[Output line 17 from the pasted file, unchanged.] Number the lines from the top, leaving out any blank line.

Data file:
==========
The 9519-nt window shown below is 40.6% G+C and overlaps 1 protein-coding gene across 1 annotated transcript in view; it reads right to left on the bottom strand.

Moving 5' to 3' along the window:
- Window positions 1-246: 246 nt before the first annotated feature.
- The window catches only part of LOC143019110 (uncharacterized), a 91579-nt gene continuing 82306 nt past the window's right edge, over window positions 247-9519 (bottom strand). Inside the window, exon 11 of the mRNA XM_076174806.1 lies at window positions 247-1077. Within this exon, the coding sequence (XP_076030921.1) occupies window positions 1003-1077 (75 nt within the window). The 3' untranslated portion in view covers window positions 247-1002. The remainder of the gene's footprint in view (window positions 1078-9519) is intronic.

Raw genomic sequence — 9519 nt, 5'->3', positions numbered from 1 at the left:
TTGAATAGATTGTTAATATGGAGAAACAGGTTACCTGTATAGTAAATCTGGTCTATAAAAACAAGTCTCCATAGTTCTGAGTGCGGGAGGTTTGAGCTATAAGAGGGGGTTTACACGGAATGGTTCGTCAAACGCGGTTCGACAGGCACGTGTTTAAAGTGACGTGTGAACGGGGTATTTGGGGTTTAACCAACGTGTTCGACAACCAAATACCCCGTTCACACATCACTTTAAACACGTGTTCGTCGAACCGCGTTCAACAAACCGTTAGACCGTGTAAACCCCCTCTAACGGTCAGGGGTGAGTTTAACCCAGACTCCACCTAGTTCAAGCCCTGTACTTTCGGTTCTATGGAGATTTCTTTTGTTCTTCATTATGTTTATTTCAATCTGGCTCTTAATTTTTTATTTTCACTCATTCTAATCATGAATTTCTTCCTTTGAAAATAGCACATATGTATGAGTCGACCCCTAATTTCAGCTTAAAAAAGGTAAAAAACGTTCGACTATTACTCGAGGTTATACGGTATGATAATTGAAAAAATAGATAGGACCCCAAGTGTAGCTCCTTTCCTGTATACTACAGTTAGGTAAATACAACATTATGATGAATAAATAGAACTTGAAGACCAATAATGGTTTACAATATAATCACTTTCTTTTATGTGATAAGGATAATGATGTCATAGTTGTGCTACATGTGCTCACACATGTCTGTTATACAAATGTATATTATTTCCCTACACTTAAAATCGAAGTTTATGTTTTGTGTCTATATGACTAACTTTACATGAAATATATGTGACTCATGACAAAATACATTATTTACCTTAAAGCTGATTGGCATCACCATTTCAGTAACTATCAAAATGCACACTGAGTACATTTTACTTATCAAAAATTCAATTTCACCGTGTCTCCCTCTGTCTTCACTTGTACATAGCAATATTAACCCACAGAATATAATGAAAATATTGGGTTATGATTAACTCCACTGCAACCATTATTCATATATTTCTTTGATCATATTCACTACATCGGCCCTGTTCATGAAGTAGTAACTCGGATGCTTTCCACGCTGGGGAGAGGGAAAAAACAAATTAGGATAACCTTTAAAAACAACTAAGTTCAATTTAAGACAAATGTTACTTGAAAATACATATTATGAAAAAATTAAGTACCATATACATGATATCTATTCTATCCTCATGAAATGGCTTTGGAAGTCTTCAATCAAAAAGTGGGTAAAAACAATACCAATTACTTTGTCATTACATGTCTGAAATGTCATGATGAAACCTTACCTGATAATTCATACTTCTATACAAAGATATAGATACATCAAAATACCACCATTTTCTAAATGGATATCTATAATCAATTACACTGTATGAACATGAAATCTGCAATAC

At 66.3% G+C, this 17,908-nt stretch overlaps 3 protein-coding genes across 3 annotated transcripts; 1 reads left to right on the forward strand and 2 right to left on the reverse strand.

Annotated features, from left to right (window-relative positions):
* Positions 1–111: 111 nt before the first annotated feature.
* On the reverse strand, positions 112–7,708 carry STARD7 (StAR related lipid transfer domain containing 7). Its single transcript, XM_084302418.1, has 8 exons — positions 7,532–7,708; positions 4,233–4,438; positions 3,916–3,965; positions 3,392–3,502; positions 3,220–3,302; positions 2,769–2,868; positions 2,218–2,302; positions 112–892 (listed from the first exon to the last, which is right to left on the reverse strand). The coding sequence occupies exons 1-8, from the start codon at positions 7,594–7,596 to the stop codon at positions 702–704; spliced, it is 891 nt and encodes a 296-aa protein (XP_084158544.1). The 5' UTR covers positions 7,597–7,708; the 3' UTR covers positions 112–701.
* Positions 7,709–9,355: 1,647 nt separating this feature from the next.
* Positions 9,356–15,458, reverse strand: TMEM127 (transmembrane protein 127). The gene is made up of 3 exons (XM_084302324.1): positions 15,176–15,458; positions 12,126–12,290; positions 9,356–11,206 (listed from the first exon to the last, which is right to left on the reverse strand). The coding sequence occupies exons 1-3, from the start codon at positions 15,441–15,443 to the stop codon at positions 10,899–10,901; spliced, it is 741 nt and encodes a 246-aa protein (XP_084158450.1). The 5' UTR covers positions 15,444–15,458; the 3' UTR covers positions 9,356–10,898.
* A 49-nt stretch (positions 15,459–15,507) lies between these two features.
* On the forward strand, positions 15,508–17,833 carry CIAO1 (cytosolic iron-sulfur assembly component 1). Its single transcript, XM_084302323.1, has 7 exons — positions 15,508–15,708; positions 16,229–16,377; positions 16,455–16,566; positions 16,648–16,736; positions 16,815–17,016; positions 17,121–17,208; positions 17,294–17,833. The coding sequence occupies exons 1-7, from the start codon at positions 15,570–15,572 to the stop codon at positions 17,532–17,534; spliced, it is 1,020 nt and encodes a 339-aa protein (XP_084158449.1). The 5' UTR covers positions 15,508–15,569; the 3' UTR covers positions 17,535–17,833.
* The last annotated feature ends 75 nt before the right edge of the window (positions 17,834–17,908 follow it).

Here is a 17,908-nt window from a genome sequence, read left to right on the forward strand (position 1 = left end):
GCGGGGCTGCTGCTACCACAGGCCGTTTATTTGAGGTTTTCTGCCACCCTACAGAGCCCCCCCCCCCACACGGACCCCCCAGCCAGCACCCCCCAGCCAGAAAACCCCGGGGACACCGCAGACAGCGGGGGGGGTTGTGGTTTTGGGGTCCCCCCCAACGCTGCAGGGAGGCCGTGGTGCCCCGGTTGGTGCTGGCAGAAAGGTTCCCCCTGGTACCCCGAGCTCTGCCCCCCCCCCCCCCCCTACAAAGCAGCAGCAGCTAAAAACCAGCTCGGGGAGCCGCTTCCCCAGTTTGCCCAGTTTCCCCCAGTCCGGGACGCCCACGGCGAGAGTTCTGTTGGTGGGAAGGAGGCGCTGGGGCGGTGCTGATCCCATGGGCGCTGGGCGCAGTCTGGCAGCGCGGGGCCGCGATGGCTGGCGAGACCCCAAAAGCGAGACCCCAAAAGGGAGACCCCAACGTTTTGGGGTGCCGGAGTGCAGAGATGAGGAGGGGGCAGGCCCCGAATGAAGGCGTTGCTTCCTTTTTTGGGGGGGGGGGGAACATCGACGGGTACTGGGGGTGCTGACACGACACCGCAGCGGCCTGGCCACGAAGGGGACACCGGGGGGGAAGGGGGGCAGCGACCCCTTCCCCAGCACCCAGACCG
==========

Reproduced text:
GCGGGGCTGCTGCTACCACAGGCCGTTTATTTGAGGTTTTCTGCCACCCTACAGAGCCCCCCCCCCCACACGGACCCCCCAGCCAGCACCCCCCAGCCAGAAAACCCCGGGGACACCGCAGACAGCGGGGGGGGTTGTGGTTTTGGGGTCCCCCCCAACGCTGCAGGGAGGCCGTGGTGCCCCGGTTGGTGCTGGCAGAAAGGTTCCCCCTGGTACCCCGAGCTCTGCCCCCCCCCCCCCCCCTACAAAGCAGCAGCAGCTAAAAACCAGCTCGGGGAGCCGCTTCCCCAGTTTGCCCAGTTTCCCCCAGTCCGGGACGCCCACGGCGAGAGTTCTGTTGGTGGGAAGGAGGCGCTGGGGCGGTGCTGATCCCATGGGCGCTGGGCGCAGTCTGGCAGCGCGGGGCCGCGATGGCTGGCGAGACCCCAAAAGCGAGACCCCAAAAGGGAGACCCCAACGTTTTGGGGTGCCGGAGTGCAGAGATGAGGAGGGGGCAGGCCCCGAATGAAGGCGTTGCTTCCTTTTTTGGGGGGGGGGGGAACATCGACGGGTACTGGGGGTGCTGACACGACACCGCAGCGGCCTGGCCACGAAGGGGACACCGGGGGGGAAGGGGGGCAGCGACCCCTTCCCCAGCACCCAGACCG